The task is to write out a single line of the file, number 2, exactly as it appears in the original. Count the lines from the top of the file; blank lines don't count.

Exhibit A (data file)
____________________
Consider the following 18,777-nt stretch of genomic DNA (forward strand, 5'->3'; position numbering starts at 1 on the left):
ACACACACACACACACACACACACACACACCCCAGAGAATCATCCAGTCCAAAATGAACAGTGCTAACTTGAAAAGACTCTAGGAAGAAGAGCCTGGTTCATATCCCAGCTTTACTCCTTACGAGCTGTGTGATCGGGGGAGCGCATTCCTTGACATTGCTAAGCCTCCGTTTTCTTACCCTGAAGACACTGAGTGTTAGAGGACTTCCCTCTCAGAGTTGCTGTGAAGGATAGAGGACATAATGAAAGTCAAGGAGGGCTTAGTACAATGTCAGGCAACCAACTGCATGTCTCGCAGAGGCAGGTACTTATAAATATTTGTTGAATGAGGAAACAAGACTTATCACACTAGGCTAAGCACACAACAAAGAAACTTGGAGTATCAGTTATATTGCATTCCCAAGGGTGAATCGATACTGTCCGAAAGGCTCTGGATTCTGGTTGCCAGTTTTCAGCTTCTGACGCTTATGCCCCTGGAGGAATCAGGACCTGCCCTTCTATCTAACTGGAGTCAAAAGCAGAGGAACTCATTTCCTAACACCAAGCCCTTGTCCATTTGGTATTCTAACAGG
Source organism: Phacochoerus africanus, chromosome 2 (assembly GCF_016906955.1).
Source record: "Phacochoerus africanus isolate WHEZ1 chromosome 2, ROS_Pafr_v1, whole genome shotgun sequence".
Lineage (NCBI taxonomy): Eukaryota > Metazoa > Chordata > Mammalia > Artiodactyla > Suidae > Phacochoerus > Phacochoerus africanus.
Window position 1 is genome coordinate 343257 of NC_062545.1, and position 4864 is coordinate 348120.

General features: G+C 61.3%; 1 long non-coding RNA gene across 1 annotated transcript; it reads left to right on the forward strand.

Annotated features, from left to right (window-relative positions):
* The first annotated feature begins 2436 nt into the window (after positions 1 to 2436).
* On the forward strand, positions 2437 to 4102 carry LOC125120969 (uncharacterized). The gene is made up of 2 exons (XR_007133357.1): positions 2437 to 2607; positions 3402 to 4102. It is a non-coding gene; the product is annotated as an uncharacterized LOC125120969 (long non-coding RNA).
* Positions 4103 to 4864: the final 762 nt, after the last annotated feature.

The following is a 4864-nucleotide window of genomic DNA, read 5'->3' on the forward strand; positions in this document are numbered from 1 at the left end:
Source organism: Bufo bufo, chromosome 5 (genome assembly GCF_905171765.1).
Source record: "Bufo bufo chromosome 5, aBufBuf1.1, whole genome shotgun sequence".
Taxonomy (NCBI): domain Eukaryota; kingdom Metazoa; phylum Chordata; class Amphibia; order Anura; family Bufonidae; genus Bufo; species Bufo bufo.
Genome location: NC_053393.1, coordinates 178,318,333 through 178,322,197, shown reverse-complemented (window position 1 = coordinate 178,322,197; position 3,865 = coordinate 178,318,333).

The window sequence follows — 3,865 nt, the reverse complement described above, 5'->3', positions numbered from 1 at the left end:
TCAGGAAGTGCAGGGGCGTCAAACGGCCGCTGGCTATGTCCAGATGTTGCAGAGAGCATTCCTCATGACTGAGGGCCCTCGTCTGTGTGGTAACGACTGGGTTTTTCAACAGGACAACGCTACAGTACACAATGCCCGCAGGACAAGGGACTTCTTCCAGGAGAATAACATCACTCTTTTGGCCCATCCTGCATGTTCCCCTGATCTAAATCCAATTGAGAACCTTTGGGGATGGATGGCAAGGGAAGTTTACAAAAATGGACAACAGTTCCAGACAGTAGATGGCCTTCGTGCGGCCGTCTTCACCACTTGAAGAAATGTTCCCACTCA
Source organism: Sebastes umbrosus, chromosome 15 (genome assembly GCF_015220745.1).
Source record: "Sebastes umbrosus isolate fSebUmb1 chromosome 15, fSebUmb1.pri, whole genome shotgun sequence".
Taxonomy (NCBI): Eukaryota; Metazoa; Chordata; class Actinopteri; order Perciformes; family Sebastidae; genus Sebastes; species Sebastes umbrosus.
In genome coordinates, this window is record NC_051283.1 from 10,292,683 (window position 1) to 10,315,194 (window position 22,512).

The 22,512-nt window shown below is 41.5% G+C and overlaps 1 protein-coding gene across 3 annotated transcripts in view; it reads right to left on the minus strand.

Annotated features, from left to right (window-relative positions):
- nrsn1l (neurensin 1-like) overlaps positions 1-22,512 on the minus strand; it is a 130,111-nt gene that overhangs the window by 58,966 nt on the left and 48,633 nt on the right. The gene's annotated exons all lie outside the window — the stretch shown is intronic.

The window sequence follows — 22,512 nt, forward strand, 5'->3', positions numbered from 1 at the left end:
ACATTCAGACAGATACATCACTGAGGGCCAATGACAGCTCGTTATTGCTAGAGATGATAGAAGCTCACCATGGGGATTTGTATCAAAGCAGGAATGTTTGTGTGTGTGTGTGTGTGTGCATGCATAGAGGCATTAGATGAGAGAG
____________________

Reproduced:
ACACACACACACACACACACACACACACACCCCAGAGAATCATCCAGTCCAAAATGAACAGTGCTAACTTGAAAAGACTCTAGGAAGAAGAGCCTGGTTCATATCCCAGCTTTACTCCTTACGAGCTGTGTGATCGGGGGAGCGCATTCCTTGACATTGCTAAGCCTCCGTTTTCTTACCCTGAAGACACTGAGTGTTAGAGGACTTCCCTCTCAGAGTTGCTGTGAAGGATAGAGGACATAATGAAAGTCAAGGAGGGCTTAGTACAATGTCAGGCAACCAACTGCATGTCTCGCAGAGGCAGGTACTTATAAATATTTGTTGAATGAGGAAACAAGACTTATCACACTAGGCTAAGCACACAACAAAGAAACTTGGAGTATCAGTTATATTGCATTCCCAAGGGTGAATCGATACTGTCCGAAAGGCTCTGGATTCTGGTTGCCAGTTTTCAGCTTCTGACGCTTATGCCCCTGGAGGAATCAGGACCTGCCCTTCTATCTAACTGGAGTCAAAAGCAGAGGAACTCATTTCCTAACACCAAGCCCTTGTCCATTTGGTATTCTAACAGG